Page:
Yes. Yeah, F-Law. Yeah, but the jokes have not stopped.

When a movie is based on a popular book series, especially a book series that so many people have read, can that be a disadvantage as a filmmaker?
Oh, totally. I think for sure somebody who's read the book will not experience the movie in the same way. I think it's like, then, you're sort of seeing a movie sort of come to life that you may have imagined differently -- and you may be surprised and pleased. Or you may not. Or you may just be bummed a certain scene is gone. You may really enjoy some of the things that we've added that aren't in the book. But the twists, the turns, the basic sort of plot line, the basic sort of character turns, all that kind of stuff is not going to be a surprise for anybody who's read the book. So, I think as a film experience, it'll be far more enjoyable for those who haven't read the books, just because it'll be new.

There are scenes that are similar to what happens in the first movie -- like the introductions and then even the first part of the games. Was there a problem of, "What do I do to make this stand out to viewers so that this isn't the same thing that they saw last year?"
Yeah, I tried to be very mindful of that. I mean, I think that ["Hunger Games" author] Suzanne Collins was also mindful that it's -- just the story's different. So even there may be kind of a structural mirror to the first movie -- you know there's going to be a reaping, you're going to go to the Capitol, you're going to have some training, you're going to do that kind of stuff, you're going to meet the tributes -- that the story this time is different. That the tributes this time are very different, that the ages are very different, they're very different kinds of people...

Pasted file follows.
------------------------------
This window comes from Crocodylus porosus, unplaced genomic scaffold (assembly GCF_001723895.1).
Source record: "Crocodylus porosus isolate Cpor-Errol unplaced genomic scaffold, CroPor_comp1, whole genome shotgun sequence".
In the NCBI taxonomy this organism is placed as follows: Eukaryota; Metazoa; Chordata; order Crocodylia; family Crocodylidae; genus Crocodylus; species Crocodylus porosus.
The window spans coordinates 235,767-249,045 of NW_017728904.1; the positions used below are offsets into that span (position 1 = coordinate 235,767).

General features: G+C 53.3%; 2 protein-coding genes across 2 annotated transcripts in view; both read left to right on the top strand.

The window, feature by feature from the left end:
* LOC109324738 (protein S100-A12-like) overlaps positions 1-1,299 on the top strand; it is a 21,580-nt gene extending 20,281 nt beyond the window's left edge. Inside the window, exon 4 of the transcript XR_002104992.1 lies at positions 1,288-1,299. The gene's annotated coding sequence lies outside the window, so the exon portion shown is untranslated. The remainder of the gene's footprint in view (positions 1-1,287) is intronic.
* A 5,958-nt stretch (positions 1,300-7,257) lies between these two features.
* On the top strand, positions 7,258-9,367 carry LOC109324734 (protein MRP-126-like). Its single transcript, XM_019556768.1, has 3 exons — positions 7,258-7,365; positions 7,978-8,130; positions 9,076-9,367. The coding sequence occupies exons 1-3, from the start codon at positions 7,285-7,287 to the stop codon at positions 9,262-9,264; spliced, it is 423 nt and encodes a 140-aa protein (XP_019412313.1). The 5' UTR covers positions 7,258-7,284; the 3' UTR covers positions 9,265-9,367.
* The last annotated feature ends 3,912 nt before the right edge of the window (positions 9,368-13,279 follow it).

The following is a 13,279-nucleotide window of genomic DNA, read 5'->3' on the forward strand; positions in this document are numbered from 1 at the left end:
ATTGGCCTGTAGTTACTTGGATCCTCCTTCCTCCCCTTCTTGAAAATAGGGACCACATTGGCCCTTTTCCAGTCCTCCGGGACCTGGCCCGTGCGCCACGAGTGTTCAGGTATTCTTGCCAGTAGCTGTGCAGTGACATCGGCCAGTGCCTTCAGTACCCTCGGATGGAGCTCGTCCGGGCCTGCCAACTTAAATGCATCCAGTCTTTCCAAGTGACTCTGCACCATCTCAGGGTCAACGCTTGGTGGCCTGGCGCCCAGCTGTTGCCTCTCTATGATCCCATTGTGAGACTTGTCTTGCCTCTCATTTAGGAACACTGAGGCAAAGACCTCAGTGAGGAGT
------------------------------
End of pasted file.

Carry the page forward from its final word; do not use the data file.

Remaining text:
Right. I feel we know them better, too.
Yeah, I think so, too, and I think that also that my goal was to sort of make sure that the emotional value in each of those scenes that may be similar are very different. So, if you're going to have a chariot sequence, in the first movie, it might have been at night -- this one is going to now be during the day so we get to see more of the Capitol. You get to see more of the experience, right? But it's a different experience. If the first one was about a girl and a guy going out into this kind of gladiatorial entrance and feeling sort of shocked like deer caught in the headlights -- sort of afraid and dazzled. This next one is, "OK, these are veterans now coming in." They're not fazed by the spectacle, right? This is more a showdown with Snow -- that it's about looking and connecting with Snow in this moment as they're sort of cheering her name, so that the emotional value of something that could be really similar is very different.

I know this answer might be obvious, but the more I thought about it, I wasn't sure. Which of your prior movies prepared you for this more: "I Am Legend" or "Water for Elephants"? Because there's the romance element of the latter movie.